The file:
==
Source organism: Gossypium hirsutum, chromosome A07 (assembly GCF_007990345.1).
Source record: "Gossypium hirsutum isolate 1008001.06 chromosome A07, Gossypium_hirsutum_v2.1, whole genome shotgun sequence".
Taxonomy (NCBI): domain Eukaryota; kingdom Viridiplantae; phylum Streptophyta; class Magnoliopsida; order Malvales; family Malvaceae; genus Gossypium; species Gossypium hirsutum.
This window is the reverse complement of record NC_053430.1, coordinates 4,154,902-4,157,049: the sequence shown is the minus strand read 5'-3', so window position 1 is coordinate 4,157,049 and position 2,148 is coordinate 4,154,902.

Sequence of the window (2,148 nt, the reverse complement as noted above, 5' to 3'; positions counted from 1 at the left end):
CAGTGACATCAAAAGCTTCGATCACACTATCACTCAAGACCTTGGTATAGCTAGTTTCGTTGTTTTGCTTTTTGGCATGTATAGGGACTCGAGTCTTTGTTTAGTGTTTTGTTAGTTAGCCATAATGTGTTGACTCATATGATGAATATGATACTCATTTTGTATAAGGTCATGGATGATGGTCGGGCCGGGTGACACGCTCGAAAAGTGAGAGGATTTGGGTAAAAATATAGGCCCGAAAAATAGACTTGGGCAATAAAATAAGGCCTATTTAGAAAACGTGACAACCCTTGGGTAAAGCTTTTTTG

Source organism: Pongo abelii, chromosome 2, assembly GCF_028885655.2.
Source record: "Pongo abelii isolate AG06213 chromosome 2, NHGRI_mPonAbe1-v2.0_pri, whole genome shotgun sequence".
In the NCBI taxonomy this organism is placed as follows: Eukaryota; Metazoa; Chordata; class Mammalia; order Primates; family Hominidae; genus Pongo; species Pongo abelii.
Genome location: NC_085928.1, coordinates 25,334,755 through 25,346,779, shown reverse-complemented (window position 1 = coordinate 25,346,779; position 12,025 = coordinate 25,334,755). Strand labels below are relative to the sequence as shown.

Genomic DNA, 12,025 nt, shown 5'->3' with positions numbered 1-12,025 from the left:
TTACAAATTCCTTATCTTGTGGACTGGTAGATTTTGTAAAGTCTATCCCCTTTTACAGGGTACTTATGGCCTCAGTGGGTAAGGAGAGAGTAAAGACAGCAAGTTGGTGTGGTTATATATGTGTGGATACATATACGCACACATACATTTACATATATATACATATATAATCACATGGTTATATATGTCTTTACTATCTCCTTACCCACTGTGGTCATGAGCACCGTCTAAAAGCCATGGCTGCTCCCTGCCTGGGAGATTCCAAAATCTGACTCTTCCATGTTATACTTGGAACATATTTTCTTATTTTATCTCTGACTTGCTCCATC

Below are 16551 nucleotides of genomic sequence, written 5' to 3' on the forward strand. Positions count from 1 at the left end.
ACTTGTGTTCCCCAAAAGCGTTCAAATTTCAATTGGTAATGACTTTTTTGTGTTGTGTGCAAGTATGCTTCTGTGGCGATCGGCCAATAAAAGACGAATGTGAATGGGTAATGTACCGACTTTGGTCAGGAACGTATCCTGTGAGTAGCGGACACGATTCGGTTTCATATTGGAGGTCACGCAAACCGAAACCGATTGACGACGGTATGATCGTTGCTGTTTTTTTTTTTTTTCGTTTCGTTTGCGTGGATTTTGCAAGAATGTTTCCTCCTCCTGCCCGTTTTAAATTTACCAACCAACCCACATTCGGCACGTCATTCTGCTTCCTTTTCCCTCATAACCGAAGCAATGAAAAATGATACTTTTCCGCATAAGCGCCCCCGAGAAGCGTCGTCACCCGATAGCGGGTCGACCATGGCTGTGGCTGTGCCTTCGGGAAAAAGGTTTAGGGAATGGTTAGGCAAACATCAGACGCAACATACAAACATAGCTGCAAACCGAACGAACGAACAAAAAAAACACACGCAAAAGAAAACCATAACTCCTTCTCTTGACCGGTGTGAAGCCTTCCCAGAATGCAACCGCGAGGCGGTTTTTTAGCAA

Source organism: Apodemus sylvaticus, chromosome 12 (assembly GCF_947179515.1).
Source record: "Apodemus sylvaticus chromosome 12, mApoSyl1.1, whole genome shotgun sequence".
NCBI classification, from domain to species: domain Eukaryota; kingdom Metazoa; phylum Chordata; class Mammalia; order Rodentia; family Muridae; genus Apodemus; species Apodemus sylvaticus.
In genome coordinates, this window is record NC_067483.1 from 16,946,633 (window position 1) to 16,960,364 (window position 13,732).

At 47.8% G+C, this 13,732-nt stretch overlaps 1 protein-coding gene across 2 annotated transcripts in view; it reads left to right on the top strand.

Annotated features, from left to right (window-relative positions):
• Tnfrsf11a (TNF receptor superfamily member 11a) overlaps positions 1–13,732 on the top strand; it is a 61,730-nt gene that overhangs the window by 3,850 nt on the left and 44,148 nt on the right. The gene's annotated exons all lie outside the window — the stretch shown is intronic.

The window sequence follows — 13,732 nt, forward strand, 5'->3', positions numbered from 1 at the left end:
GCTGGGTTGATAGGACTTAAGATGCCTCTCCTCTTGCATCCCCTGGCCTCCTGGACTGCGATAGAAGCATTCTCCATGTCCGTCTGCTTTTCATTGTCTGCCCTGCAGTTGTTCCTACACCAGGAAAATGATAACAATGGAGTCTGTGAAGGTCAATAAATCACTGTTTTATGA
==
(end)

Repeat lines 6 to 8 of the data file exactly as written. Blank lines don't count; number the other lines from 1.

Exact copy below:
CAGTGACATCAAAAGCTTCGATCACACTATCACTCAAGACCTTGGTATAGCTAGTTTCGTTGTTTTGCTTTTTGGCATGTATAGGGACTCGAGTCTTTGTTTAGTGTTTTGTTAGTTAGCCATAATGTGTTGACTCATATGATGAATATGATACTCATTTTGTATAAGGTCATGGATGATGGTCGGGCCGGGTGACACGCTCGAAAAGTGAGAGGATTTGGGTAAAAATATAGGCCCGAAAAATAGACTTGGGCAATAAAATAAGGCCTATTTAGAAAACGTGACAACCCTTGGGTAAAGCTTTTTTG

Source organism: Pongo abelii, chromosome 2, assembly GCF_028885655.2.
Source record: "Pongo abelii isolate AG06213 chromosome 2, NHGRI_mPonAbe1-v2.0_pri, whole genome shotgun sequence".